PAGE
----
Amanda Dudding, Research Director, Public Affairs, Ipsos New Zealand, added: “What’s concerning to me is the level of action New Zealanders are willing to take to around climate change. There are more New Zealanders who think they’re already doing enough around actions such as saving energy and recycling than there are trying to make improvements. Compared to global results we’re also less likely to try to use more green transport modes for our daily travel or cut down our flying. We also fall below the global averages for willingness to eat less meat and dairy products. New Zealanders want change, but I’m not convinced as individuals we’re willing to do our bit.”

About the Study

These are the results of an Ipsos survey conducted on the Global Advisor online platform among 21,011 adults aged 18–74 in the US, Canada, Hong Kong, Malaysia, New Zealand, South Africa, and Turkey, and aged 16–74 in all other countries. The survey ran globally from February 19 to March 5, 2021. The survey ran in New Zealand from June 7 to June 13, 2021.

Approximately 1,000+ individuals participated on a country-by-country basis via the Ipsos Online Panel with the exception of Argentina, Chile, Colombia, Hong Kong, Hungary, India, Malaysia, Mexico, the Netherlands, Peru, Poland, Russia, Saudi Arabia, South Africa, Sweden, Switzerland and Turkey, where each have a sample of approximately 500+. The New Zealand sample had a total of 1,010 respondents.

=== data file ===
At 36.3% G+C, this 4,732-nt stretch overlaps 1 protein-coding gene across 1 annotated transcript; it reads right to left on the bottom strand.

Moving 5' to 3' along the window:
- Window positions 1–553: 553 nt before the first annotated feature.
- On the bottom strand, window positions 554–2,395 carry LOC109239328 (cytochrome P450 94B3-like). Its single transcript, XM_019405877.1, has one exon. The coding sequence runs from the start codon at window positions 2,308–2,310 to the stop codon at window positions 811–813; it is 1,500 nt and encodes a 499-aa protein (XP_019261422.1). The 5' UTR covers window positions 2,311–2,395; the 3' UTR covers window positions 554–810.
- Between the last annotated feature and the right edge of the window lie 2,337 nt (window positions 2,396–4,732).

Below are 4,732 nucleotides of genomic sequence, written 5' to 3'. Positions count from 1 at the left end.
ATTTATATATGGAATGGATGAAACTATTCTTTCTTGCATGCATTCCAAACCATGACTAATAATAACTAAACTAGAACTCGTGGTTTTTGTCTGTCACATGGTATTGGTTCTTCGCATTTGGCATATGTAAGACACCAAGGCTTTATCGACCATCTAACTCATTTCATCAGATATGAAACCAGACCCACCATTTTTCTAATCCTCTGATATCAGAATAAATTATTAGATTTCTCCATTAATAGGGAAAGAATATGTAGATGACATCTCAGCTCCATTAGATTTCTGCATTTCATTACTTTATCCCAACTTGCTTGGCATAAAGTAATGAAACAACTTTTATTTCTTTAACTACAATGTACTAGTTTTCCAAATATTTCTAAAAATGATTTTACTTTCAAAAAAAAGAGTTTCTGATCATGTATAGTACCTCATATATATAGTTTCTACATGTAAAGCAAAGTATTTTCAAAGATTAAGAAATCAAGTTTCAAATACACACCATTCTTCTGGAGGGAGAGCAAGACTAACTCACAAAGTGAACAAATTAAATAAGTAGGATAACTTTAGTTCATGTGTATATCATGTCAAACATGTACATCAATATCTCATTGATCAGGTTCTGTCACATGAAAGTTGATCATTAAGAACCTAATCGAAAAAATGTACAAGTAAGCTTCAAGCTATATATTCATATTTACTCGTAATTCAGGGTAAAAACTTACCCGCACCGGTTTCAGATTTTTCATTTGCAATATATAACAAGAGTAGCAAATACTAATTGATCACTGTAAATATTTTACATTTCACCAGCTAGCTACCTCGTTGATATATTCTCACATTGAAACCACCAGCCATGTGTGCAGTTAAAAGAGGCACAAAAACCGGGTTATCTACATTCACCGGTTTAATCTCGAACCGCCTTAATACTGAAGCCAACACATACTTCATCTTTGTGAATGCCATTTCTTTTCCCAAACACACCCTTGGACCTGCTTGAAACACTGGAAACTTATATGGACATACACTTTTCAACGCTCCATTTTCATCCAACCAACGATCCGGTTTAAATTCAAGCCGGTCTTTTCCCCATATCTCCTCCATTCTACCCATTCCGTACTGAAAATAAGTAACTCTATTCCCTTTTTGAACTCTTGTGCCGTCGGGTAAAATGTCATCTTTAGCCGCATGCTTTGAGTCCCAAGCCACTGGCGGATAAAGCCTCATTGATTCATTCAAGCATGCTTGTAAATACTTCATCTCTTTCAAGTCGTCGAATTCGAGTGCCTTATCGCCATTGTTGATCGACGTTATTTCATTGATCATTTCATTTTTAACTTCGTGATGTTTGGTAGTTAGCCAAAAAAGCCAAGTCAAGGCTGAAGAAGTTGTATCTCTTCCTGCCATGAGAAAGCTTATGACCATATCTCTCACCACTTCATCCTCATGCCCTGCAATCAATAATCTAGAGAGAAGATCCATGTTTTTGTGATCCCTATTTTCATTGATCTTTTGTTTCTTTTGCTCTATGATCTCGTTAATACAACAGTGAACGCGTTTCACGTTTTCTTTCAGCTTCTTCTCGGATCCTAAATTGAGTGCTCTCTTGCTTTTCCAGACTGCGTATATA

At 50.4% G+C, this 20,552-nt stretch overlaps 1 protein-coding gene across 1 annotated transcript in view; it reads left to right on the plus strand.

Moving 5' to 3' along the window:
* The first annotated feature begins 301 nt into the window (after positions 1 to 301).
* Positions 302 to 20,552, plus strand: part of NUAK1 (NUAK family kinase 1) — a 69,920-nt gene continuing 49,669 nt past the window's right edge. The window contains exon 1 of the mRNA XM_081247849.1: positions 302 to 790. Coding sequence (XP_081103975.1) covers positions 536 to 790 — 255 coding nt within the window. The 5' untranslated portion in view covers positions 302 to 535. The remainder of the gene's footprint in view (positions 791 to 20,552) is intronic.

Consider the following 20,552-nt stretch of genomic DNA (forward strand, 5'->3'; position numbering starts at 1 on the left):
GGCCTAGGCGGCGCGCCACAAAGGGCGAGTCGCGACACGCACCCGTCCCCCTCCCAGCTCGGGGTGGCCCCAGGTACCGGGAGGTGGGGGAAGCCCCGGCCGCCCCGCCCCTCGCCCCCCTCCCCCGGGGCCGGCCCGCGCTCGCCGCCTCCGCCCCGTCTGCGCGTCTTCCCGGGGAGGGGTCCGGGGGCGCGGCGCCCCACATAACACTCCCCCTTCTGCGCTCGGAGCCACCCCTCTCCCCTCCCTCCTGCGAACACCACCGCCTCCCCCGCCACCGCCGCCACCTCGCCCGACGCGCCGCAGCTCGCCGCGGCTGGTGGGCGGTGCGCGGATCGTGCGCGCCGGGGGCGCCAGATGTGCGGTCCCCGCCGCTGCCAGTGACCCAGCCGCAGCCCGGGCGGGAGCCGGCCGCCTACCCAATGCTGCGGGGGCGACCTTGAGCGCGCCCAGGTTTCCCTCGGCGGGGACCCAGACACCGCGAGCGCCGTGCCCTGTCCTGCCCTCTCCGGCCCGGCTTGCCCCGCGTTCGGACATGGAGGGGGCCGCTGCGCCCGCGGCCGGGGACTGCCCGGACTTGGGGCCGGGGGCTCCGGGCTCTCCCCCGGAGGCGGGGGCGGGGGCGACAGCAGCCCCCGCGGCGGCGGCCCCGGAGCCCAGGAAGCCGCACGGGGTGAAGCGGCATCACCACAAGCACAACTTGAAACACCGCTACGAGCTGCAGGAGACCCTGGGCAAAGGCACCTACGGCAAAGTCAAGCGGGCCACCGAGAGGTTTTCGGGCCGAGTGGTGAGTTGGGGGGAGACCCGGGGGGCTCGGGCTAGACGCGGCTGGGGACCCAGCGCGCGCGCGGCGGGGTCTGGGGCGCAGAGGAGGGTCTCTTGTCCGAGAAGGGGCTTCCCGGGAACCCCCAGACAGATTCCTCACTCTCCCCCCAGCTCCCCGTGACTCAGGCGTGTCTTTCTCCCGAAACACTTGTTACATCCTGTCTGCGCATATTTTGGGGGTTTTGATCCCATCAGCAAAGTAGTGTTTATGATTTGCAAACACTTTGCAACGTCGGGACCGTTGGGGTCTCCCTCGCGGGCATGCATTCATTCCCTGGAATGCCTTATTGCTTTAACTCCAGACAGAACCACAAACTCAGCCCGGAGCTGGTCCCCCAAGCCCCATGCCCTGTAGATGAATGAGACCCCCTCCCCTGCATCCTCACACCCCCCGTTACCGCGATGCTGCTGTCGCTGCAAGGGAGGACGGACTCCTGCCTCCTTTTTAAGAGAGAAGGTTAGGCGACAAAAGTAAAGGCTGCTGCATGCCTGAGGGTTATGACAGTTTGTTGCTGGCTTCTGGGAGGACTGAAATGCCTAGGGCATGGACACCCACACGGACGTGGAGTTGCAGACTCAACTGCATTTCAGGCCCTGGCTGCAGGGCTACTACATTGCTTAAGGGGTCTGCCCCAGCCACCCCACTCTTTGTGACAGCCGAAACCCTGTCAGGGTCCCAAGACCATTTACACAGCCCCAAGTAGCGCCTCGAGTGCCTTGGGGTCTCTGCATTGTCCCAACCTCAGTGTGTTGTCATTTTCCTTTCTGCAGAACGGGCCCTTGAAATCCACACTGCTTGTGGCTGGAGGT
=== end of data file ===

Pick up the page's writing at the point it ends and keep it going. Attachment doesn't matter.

The precision of Ipsos online polls is calculated with a credibility interval, with a poll of 1,000 accurate to +/- 3.5 percentage points and one of 500 accurate to +/- 5.0 percentage points. For more information on the Ipsos use of credibility intervals, please visit the Ipsos website.

17 of the 29 markets surveyed online generate nationally representative samples in their markets (Argentina, Australia, Belgium, Canada, France, Germany, Great Britain, Hungary, Italy, Japan, the Netherlands, Poland, South Korea, Spain, Sweden, Switzerland and United States). The samples in Brazil, Chile, mainland China, Colombia, Hong Kong, India, Malaysia, Mexico, Peru, Russia, Saudi Arabia, South Africa and Turkey are more urban and educated, and/or more affluent than the general population. We refer to these respondents as ‘Upper-Deck Consumer Citizens’. They are not nationally representative of their market.